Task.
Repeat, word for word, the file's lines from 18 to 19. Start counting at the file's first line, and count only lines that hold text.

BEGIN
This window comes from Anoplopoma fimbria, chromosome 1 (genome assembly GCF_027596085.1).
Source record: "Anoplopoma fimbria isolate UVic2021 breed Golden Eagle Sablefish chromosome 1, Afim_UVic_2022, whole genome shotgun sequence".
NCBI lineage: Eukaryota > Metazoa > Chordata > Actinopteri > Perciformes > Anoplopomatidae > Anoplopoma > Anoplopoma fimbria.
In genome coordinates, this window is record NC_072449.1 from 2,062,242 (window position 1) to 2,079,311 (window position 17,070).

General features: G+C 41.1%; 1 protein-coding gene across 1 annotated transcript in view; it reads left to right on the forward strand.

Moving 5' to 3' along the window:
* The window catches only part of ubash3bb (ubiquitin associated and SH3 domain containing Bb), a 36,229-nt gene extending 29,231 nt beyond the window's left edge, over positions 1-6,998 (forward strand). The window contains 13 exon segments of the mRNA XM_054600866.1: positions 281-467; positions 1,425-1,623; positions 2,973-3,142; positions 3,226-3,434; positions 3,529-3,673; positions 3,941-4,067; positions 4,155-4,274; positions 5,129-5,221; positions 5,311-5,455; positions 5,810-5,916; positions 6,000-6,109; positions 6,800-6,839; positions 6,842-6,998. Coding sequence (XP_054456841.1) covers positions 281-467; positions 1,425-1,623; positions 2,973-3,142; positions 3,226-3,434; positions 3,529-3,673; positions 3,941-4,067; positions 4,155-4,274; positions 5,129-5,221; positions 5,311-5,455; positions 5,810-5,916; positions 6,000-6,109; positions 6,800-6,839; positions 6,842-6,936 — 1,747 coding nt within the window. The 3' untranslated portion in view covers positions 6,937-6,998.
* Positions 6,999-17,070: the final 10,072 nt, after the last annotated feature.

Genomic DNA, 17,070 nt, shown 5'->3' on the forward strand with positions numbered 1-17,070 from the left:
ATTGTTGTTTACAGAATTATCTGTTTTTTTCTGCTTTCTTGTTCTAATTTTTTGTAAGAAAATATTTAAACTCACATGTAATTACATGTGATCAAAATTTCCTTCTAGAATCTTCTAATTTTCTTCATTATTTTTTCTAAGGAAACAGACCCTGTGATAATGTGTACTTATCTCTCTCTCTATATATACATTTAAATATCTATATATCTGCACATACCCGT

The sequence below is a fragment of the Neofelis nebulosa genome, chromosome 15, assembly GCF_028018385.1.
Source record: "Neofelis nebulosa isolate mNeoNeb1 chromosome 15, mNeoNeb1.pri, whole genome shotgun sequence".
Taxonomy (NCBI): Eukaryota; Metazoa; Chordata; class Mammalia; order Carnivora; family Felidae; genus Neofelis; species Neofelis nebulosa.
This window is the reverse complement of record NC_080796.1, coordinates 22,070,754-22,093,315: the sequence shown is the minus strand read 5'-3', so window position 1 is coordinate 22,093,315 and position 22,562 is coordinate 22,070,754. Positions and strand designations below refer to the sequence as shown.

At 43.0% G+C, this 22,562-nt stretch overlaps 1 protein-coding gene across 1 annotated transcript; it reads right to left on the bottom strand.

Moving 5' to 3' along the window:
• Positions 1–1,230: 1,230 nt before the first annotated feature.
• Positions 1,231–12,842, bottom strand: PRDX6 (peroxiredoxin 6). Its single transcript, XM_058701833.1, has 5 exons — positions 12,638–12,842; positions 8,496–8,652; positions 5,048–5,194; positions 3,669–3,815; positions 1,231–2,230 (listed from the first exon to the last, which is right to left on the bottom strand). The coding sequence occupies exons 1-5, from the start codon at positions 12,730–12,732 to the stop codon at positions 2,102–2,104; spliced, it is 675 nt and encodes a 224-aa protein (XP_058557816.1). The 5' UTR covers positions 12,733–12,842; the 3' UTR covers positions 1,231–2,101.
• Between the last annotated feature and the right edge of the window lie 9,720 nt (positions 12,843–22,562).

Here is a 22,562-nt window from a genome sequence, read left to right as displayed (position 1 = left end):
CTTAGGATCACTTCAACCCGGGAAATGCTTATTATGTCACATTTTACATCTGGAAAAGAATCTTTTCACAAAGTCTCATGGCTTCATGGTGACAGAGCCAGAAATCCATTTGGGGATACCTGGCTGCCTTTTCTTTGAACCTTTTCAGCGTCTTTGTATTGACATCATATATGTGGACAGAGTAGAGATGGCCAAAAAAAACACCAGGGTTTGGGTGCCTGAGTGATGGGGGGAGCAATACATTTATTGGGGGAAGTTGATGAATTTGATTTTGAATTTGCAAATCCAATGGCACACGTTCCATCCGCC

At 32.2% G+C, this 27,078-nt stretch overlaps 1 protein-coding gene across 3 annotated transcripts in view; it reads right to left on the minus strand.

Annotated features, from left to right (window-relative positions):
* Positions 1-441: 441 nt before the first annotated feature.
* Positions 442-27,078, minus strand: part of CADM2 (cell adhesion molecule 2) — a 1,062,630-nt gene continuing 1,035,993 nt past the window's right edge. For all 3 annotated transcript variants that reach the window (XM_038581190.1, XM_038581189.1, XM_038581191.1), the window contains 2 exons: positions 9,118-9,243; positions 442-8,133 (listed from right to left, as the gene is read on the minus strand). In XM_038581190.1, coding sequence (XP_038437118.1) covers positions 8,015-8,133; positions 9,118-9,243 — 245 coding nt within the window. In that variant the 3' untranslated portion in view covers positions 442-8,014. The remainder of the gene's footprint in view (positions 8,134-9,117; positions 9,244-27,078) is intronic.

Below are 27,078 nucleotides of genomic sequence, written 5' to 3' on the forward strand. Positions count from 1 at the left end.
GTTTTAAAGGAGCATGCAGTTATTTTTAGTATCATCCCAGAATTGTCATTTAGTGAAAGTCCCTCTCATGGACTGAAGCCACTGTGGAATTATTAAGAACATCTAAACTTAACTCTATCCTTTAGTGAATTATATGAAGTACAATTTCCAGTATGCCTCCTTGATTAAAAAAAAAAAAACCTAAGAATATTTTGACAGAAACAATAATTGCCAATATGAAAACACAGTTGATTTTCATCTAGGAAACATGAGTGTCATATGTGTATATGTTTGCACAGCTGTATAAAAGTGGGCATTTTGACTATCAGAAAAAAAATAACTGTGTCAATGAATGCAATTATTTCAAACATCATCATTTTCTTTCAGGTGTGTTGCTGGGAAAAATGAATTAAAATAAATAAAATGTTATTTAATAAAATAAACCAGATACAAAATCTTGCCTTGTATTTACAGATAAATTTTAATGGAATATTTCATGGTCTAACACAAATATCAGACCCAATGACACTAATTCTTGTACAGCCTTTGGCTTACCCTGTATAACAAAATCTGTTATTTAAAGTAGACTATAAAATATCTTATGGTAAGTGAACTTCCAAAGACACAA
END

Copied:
• Positions 1,231–12,842, bottom strand: PRDX6 (peroxiredoxin 6). Its single transcript, XM_058701833.1, has 5 exons — positions 12,638–12,842; positions 8,496–8,652; positions 5,048–5,194; positions 3,669–3,815; positions 1,231–2,230 (listed from the first exon to the last, which is right to left on the bottom strand). The coding sequence occupies exons 1-5, from the start codon at positions 12,730–12,732 to the stop codon at positions 2,102–2,104; spliced, it is 675 nt and encodes a 224-aa protein (XP_058557816.1). The 5' UTR covers positions 12,733–12,842; the 3' UTR covers positions 1,231–2,101.
• Between the last annotated feature and the right edge of the window lie 9,720 nt (positions 12,843–22,562).